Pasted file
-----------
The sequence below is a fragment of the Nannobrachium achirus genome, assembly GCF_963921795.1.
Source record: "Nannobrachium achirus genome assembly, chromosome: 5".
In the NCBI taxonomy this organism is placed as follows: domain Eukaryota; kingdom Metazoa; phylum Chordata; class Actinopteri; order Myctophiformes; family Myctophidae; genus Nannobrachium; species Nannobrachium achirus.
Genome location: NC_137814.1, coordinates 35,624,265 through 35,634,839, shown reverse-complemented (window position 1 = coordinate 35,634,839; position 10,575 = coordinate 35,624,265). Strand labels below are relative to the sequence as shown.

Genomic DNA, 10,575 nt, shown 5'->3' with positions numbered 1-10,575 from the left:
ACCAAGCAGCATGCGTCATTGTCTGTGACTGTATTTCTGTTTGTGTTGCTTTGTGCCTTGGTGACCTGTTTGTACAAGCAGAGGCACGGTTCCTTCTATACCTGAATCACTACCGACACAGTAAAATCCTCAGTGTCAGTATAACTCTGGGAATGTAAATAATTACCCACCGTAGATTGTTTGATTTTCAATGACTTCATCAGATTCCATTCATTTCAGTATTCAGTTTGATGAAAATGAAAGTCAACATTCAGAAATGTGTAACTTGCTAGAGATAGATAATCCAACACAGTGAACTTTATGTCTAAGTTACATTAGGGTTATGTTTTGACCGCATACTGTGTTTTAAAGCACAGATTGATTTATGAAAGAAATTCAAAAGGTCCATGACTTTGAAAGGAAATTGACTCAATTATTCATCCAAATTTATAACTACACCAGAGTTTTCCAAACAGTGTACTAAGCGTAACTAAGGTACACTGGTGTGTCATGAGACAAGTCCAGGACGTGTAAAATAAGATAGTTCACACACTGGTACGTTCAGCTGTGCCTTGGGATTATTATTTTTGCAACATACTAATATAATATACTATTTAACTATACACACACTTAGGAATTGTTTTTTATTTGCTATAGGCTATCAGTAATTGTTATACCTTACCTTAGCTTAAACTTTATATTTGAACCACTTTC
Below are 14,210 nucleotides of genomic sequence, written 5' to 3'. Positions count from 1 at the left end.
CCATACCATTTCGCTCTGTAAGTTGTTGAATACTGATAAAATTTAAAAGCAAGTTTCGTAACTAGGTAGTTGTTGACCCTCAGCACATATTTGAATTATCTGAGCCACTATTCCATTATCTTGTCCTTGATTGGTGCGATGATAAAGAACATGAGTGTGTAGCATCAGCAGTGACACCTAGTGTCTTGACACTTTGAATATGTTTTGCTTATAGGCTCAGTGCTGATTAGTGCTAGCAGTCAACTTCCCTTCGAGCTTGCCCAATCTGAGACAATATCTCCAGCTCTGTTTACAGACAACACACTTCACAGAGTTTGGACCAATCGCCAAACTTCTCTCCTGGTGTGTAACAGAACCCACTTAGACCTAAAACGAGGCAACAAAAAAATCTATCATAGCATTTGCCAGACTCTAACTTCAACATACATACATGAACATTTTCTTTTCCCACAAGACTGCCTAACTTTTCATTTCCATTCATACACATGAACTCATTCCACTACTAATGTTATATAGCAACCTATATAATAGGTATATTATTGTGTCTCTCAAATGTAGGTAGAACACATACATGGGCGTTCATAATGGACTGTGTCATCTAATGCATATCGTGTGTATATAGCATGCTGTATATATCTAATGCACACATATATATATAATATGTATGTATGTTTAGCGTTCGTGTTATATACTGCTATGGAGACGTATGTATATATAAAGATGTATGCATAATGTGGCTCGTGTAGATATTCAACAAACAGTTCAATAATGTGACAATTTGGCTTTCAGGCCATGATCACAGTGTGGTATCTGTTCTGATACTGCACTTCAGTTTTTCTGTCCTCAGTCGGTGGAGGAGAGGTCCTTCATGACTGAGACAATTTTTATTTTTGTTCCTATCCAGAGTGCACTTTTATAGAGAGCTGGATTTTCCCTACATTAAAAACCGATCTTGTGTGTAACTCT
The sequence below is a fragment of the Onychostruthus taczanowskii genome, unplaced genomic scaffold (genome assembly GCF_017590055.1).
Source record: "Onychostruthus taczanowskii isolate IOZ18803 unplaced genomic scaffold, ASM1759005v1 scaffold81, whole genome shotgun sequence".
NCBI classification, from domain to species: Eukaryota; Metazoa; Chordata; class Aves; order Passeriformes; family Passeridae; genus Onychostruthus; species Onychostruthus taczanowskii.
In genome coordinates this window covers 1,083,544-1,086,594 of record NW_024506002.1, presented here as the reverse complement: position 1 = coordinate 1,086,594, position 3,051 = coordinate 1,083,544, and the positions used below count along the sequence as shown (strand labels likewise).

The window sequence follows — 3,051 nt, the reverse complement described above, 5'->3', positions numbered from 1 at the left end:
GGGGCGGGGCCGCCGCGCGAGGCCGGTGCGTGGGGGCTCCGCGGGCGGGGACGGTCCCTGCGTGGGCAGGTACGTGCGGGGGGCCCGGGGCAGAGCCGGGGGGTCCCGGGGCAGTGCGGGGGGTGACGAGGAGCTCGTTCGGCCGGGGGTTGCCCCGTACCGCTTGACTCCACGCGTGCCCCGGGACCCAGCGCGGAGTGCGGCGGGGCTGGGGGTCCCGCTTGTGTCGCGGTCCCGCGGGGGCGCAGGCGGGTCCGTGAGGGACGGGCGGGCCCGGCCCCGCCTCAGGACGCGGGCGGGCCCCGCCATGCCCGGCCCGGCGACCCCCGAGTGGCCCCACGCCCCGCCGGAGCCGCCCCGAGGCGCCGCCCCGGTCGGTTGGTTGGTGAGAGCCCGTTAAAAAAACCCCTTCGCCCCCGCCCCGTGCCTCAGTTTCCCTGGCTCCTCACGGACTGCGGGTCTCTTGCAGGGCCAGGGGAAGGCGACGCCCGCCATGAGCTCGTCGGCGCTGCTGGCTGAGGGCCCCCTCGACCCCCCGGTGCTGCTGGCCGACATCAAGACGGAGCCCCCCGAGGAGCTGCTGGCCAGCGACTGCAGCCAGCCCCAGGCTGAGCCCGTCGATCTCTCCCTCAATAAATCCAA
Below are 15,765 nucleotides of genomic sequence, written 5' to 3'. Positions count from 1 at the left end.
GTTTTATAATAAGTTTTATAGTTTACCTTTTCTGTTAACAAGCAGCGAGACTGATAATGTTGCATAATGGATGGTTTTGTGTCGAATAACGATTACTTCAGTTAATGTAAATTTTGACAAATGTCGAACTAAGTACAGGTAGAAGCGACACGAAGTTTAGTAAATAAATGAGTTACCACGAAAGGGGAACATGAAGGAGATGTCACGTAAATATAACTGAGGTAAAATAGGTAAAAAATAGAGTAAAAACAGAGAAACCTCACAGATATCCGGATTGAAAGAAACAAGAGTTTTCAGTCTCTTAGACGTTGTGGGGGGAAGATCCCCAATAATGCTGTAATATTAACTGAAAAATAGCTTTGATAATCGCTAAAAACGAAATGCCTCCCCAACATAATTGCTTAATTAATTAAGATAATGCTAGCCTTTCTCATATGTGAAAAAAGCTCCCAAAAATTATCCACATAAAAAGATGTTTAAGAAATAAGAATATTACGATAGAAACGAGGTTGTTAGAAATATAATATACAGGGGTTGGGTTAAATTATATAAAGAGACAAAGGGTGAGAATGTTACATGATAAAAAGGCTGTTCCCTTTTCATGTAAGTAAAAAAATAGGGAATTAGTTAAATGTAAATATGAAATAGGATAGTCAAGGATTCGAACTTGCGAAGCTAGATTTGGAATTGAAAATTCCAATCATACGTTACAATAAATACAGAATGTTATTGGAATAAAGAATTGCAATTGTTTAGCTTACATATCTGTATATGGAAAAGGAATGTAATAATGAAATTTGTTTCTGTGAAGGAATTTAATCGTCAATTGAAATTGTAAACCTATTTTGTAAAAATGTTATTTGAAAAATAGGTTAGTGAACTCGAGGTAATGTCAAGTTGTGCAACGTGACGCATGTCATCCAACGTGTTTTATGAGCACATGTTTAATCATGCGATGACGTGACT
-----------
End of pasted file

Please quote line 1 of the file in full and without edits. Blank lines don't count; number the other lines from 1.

The sequence below is a fragment of the Nannobrachium achirus genome, assembly GCF_963921795.1.